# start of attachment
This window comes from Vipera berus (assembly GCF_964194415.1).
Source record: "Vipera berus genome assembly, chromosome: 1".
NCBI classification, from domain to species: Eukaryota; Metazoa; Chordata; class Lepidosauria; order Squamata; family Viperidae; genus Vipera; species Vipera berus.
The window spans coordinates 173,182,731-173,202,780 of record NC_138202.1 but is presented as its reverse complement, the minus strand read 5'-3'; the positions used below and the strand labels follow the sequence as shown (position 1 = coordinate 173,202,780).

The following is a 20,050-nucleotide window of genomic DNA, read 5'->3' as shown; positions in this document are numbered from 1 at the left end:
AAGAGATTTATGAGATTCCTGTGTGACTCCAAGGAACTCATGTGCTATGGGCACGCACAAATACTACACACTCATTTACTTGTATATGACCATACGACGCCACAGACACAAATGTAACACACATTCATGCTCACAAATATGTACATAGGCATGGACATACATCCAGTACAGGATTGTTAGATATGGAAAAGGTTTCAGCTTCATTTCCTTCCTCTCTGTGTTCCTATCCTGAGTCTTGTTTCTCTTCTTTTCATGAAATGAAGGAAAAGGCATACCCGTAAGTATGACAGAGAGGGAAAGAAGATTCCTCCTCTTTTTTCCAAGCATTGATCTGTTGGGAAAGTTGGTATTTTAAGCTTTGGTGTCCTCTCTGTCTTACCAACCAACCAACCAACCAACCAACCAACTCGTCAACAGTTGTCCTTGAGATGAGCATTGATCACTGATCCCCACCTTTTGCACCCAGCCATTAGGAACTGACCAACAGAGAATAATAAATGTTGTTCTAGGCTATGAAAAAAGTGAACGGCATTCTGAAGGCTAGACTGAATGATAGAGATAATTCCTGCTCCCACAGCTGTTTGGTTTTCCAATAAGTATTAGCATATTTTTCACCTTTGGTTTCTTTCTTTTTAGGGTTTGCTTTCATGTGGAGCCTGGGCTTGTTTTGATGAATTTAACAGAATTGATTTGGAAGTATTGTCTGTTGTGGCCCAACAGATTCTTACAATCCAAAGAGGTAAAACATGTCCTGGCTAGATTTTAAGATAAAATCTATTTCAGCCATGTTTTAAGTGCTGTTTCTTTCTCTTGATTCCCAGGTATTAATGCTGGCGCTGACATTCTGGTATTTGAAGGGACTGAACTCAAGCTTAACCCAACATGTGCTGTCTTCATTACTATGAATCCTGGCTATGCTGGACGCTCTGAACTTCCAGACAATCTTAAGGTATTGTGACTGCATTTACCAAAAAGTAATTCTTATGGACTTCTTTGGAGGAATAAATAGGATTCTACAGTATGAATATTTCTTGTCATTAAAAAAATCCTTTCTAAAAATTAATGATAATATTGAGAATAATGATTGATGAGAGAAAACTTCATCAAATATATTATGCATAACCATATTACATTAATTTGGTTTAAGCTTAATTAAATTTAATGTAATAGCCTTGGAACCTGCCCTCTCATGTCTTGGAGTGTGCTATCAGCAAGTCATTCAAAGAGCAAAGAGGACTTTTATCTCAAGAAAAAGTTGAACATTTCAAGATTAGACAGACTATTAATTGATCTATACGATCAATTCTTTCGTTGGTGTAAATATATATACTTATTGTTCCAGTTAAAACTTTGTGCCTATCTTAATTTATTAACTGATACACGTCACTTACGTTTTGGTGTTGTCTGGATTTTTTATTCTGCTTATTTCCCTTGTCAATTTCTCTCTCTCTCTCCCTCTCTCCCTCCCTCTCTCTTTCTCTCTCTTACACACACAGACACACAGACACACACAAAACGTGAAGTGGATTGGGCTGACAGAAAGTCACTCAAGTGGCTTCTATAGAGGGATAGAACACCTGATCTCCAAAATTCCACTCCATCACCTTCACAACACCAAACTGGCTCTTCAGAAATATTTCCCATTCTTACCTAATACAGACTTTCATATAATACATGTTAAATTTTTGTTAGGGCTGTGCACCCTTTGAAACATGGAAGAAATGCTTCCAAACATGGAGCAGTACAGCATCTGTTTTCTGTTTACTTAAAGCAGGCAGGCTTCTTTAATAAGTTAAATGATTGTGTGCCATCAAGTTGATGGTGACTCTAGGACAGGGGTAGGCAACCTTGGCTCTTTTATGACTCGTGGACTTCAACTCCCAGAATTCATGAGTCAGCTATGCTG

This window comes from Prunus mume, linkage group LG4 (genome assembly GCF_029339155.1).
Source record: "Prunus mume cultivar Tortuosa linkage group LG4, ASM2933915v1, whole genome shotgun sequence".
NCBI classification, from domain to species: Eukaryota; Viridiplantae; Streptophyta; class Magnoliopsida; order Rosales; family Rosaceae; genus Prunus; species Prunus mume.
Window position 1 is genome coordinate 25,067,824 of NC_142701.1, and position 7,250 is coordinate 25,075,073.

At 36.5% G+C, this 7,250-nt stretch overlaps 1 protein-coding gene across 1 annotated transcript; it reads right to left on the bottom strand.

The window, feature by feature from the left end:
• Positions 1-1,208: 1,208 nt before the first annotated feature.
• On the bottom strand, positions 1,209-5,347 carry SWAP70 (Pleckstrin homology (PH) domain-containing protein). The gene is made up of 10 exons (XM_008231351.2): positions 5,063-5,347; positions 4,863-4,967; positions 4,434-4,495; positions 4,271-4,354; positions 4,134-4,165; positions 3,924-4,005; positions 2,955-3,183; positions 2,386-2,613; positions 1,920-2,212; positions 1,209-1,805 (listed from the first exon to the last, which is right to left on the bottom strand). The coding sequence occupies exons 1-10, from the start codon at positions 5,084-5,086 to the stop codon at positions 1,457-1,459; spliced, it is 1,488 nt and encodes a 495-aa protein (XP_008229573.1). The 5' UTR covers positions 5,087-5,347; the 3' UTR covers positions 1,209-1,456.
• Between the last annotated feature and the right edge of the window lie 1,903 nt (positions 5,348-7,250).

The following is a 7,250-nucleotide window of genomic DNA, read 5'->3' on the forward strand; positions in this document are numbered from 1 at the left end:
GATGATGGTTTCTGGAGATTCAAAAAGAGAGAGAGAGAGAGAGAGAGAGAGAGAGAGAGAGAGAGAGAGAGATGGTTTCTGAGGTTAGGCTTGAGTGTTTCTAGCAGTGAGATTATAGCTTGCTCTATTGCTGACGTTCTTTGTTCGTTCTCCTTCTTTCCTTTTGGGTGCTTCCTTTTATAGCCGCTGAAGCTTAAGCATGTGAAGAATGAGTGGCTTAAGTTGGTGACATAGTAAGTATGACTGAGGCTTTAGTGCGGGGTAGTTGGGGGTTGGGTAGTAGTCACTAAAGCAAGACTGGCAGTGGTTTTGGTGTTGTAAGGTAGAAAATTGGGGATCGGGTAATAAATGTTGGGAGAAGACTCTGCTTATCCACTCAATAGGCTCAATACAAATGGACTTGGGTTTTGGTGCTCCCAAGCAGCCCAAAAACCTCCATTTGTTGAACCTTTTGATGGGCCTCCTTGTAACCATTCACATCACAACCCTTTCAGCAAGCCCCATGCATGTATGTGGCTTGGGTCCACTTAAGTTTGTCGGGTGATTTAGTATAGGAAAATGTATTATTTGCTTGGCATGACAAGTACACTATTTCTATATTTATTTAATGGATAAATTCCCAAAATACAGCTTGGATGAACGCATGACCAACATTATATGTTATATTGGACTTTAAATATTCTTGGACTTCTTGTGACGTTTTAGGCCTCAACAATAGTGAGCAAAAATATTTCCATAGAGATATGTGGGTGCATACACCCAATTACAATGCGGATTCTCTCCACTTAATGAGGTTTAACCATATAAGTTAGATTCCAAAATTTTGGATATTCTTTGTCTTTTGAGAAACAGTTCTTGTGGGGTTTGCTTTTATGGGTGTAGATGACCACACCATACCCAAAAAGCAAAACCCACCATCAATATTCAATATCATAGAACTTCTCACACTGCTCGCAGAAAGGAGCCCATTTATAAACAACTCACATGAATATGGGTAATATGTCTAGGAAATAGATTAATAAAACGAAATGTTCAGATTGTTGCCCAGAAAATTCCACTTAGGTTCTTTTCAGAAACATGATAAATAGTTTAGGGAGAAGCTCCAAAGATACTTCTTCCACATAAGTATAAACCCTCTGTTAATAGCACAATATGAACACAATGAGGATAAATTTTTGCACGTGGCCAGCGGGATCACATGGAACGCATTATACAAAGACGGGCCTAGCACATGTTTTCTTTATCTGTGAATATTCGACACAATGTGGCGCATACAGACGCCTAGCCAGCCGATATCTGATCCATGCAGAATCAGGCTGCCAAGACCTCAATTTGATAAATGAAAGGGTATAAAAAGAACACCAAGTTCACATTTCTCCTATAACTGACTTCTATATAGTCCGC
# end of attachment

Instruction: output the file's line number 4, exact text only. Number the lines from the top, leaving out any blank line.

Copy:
The window spans coordinates 173,182,731-173,202,780 of record NC_138202.1 but is presented as its reverse complement, the minus strand read 5'-3'; the positions used below and the strand labels follow the sequence as shown (position 1 = coordinate 173,202,780).